Simmons may not be LSU’s only underclassman taken in the draft. Tim Quarterman is likely to forego his senior season D.spite an up-and-down junior campaign, the 6-foot-6 point guard is projected to be a late first, early second round pick because of his high ceiling, length, and versatility. Meanwhile, freshman Antonio Blakeney has rebounded from a slow start to the season to explode in February, averaging 20.0 points per game on 47 percent 3-point shooting, sparking chatter that he might take a look at the draft, as well.

“I’m not thinking about that at all,” Blakeney said. “Whenever that opportunity exists, I’ll think about it. I’m just thinking about the season right now. That’s it.”


Scouting Missouri: The visiting Tigers are in dead last in the SEC, with a 3-11 conference record. They’ve yet to win a road game all season, winless in ten tries. Their offense is woeful, scoring just 98.7 points per 100 possessions.

1 Kevin Puryear 29 24.6 3.9 8.4 .461 3.5 7.1 .493 0.3 1.2 .278 3.3 4.0 .829 4.7 0.4 0.4 0.1 1.6 1.7 11.4
2 Wes Clark 25 26.5 3.2 8.6 .370 2.0 5.4 .368 1.2 3.2 .375 2.2 2.6 .833 3.0 2.9 0.9 0.2 2.1 2.5 9.8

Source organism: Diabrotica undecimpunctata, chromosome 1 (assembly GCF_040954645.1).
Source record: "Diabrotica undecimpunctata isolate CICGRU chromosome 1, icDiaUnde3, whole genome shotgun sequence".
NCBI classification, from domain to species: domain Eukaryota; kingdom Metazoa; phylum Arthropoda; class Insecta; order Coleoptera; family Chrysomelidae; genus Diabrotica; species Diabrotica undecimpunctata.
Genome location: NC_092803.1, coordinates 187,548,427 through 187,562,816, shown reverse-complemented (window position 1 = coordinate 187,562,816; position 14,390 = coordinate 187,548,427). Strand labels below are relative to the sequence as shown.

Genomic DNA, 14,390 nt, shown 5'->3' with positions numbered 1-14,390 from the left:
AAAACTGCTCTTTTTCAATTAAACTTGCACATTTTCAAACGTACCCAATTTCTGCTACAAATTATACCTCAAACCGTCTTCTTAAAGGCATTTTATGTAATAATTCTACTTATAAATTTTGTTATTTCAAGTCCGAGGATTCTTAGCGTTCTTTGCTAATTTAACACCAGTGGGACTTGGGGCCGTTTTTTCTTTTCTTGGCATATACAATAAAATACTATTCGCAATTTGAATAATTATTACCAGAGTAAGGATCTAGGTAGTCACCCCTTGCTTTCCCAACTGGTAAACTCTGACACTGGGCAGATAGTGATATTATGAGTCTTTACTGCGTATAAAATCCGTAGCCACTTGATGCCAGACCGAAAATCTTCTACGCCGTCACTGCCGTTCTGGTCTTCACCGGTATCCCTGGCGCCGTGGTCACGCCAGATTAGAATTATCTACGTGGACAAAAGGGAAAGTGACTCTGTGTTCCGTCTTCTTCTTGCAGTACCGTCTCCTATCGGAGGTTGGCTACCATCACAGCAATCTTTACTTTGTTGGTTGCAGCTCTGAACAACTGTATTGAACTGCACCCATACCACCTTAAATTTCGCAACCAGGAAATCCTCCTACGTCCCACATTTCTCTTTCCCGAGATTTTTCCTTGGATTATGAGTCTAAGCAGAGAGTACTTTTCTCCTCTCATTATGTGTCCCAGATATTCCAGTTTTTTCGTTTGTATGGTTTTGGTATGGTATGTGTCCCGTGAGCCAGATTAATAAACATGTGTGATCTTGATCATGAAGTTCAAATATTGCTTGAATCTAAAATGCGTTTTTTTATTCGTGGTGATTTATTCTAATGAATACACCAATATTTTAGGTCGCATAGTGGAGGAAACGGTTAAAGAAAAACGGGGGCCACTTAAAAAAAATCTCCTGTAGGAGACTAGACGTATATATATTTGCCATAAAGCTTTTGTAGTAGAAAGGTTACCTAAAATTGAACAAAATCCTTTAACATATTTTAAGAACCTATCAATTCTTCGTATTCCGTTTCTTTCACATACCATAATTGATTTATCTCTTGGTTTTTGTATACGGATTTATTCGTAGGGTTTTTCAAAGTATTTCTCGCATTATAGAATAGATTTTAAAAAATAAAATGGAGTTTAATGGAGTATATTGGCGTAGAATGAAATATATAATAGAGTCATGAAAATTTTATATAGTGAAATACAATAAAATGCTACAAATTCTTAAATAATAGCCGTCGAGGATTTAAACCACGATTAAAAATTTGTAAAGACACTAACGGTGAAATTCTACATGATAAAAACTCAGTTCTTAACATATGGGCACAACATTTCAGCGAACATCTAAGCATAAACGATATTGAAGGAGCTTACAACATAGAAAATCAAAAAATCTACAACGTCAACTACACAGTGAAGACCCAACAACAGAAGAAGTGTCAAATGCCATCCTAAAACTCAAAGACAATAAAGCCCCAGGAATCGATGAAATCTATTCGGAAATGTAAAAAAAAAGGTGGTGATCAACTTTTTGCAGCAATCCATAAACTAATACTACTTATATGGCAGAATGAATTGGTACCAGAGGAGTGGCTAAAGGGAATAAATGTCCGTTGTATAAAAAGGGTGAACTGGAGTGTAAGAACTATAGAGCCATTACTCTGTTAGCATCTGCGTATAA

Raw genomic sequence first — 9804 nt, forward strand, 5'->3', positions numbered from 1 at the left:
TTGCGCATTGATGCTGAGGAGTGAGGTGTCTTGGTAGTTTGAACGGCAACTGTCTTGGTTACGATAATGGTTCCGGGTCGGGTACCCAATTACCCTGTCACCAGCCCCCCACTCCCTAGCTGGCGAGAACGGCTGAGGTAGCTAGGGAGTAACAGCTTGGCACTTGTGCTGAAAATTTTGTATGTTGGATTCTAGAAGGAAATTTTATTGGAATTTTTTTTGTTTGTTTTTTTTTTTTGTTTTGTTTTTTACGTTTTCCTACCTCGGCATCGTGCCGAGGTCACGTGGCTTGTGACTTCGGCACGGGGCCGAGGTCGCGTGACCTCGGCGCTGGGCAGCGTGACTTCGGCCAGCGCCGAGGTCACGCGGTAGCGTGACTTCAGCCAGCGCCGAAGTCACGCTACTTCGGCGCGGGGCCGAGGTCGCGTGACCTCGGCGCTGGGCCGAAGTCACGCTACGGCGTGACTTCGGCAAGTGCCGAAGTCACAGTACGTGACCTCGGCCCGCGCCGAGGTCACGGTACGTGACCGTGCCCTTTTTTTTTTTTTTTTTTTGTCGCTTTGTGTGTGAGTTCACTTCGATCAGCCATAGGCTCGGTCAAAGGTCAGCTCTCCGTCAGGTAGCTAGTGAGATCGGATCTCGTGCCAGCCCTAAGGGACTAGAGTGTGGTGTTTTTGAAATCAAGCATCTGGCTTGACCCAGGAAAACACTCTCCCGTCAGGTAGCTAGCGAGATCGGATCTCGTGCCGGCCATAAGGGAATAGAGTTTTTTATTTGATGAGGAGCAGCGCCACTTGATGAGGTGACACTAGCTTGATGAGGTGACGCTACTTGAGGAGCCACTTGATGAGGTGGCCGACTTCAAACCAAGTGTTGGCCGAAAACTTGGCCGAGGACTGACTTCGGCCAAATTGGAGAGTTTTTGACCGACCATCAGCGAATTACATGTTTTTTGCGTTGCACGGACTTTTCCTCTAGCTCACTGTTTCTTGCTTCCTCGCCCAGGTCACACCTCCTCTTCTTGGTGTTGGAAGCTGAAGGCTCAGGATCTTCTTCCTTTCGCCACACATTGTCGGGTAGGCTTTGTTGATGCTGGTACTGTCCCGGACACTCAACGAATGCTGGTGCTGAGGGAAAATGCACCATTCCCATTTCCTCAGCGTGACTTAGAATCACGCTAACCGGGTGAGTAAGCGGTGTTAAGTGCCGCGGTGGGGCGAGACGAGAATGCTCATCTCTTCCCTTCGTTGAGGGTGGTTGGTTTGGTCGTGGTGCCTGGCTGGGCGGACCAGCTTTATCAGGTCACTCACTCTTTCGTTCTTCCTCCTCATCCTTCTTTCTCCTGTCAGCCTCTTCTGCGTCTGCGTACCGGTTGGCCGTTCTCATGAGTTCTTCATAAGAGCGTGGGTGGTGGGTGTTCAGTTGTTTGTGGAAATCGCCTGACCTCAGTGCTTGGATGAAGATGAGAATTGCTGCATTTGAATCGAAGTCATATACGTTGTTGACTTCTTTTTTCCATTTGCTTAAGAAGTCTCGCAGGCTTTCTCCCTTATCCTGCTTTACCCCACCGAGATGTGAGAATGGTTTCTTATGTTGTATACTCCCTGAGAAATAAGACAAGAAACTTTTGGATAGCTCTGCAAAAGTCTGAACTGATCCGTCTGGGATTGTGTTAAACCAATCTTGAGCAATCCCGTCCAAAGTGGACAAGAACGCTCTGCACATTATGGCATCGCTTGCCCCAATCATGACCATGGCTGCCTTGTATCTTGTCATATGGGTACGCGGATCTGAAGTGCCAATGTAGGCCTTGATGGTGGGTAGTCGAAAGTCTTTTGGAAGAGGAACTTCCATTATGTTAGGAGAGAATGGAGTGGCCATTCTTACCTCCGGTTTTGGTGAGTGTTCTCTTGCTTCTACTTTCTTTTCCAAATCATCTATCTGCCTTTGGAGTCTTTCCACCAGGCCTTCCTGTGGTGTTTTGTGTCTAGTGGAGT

3 Namon Wright 29 26.0 2.6 7.6 .344 1.4 3.6 .381 1.2 4.0 .310 2.9 3.8 .780 5.0 1.3 0.4 0.2 1.8 2.0 9.4
4 Terrence Phillips 29 25.7 2.5 6.6 .384 1.6 3.8 .431 0.9 2.8 .321 1.7 2.2 .738 4.1 3.3 1.4 0.1 2.3 3.4 7.6
5 Ryan Rosburg 29 19.2 2.8 4.5 .631 2.8 4.5 .631 0.0 0.0 1.5 2.8 .550 3.8 0.4 0.3 0.5 0.8 2.8 7.2
6 Tramaine Isabell 26 16.8 2.2 5.7 .385 1.7 3.8 .440 0.5 1.8 .271 1.6 2.1 .745 1.7 1.3 0.8 0.0 1.5 1.1 6.5
7 K.J. Walton 29 13.4 1.5 3.6 .427 1.3 2.8 .475 0.2 0.8 .261 1.8 2.6 .697 1.8 0.9 0.5 0.1 0.8 1.1 5.1
8 Jakeenan Gant 28 15.7 2.0 4.5 .440 1.8 3.7 .476 0.2 0.8 .273 0.9 1.2 .706 3.8 0.3 0.4 1.0 0.6 2.0 5.0
9 Cullen VanLeer 29 16.9 1.4 4.4 .323 0.4 0.9 .480 1.0 3.5 .284 0.2 0.3 .625 1.2 0.8 0.3 0.0 0.4 1.2 4.0